Sunday, April 20, 2008

Expelled Exposes Antipathy to God in the Academy

Expelled is the kind of documentary for those who like their highly technical information served up with a wry sense of humor, lots of creative use of old fashioned video clips, and an exposition of the topic using a relentless metaphor of the Berlin Wall as the intellectual backdrop. And, for good measure, process the whole thing through the sardonic Buster Keaton deadpan of economist, Yale Law valedictorian, White House speech writer, law professor, columnist, game show host, and actor famous for the words: “Bueller, Bueller.”

Expelled is the vehicle for Ben Stein to present a sustained call for freedom of thought and inquiry against the environment of academic totalitarianism. Exposed are the deans, PR flacks, and professors who are willing to deny tenure and ruin the careers of well educated science professors for the singular crime of suggesting that the Darwinian emperor has no clothes. Citing both the defenders of evolutionary ideology and those who have raised questions challenging it, we see more Cambridge, Berkeley, and University of Chicago trained PhD's than have probably appeared in any movie in history.

Stein traipses through the documentary in suit and tennis shoes, asking awkward questions, pushing fabulously educated scholars to affirm the logical conclusions of their pronouncements. Especially ill-served by the format is the narcissistic atheist Richard Dawkins. He actually says on film that Darwinism leads logically to atheism, that atheists make common cause with gullible mainstream Christians to win their support in the pro-evolution war, and that belief in God is irrational and virtually impossible but life on earth may have been “seeded” by space aliens.

Stein is no fundamentalist and he strongly denies young earth creationism. He simply argues that the complexity of life at the molecular level cannot be conceived of without some kind of intelligent design. And, his documentary parades scientists, journalists, and public intellectuals—some of whom are either agnostic or irreligious—through the film with cutouts to scenes of totalitarianism and repeated images of the Berlin Wall.

The “Wall” is Stein’s metaphor for what he sees as the storm trooper tactics of the academic establishment, the media, and the courts to stifle dissent. In his view, this kind of policy robs Americans of precious freedom of thought, speech, and religion. Indeed, for Stein, we are in danger of losing our freedoms at the hands of these intellectual fascists.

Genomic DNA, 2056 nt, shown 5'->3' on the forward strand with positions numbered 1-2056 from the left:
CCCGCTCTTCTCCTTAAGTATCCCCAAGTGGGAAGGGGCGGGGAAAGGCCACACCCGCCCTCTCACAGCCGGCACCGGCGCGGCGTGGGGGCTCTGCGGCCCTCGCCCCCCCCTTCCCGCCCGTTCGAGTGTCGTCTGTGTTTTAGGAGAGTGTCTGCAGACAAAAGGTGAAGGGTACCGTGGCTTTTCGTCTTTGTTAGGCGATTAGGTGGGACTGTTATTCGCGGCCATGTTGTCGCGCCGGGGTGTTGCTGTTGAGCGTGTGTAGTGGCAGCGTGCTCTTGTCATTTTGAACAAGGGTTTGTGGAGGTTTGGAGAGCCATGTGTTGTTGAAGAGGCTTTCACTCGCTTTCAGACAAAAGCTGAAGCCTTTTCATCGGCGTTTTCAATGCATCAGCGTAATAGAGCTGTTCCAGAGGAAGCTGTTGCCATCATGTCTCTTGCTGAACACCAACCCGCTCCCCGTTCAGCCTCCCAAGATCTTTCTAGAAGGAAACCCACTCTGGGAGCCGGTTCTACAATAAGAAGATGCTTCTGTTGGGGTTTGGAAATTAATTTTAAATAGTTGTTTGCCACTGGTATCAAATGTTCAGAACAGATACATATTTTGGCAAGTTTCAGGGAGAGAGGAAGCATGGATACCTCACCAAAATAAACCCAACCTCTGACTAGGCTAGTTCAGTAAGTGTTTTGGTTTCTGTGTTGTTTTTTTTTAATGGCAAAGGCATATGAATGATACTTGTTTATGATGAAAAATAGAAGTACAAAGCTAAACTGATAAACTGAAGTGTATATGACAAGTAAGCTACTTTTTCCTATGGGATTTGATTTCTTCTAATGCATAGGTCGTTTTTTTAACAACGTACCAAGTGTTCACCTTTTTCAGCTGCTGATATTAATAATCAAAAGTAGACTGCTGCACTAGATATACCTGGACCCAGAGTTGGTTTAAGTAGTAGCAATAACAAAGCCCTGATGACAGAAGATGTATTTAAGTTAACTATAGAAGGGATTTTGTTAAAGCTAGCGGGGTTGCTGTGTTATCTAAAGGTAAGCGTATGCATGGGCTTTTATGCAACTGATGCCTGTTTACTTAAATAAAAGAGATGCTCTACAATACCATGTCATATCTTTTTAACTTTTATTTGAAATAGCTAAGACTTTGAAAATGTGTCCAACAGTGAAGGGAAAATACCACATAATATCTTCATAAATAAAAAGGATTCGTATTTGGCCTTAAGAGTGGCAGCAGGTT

For those who rankle at the term “fascist,” the most difficult part of the movie may be Stein’s assertion that Darwinian thought motivated not only Hitler and his final solution, but the Eugenics movement behind people such as Planned Parenthood’s founder Margaret Sanger. Here Stein uses interviews to make his point, one that might more convincingly have been made simply by citing chapter and verse out of Mein Kampf where Hitler drew the same causal line of association between Darwin and his own ideas.

Stein recognizes that behind the equations, talk of scientific method, and calls for progress one can often discern an implacable hatred of God. Some of those interviewed in defense of evolution seemed to harbor a visceral antipathy to God and condescending disdain for religious people. Near the end of the documentary when Stein pushes Dawkins to admit that the chances of God existing are less than 1%, he also goads him into saying that one of the more likely scenarios for the emergence of life from non-life would be aliens seeding this planet with the original organisms from which we all evolved.

Radio host and film reviewer Michael Medved reports that wherever the movie screens, there has been a tendency for audiences to cheer at the end. Indeed, Stein appears unperturbed by the height of the wall erected to keep out free inquiry. But, he has made this movie to challenge some to dare to scale it. The only question is who will do it?

Anyone? Anyone?


Bob Wilson said...


Thanks for the tip. I got to see an impressive pre-release version at the Nat'l Pastors' Convention. I too am no fundamentalist or young earther, but my bias is to agree that this makes Stein especially entertaining and effective at provoking discussion about implications of evolution for values and beliefs as well as questions of academic freedom that often seem dodged in supposedly liberal settings.

Dave Miller said...

Dennis, I am planning on seeing this movie this week. It has certainly caught my attention.

On a more pedestrian level, you've been tagged. Your q's are on my site. Enjoy.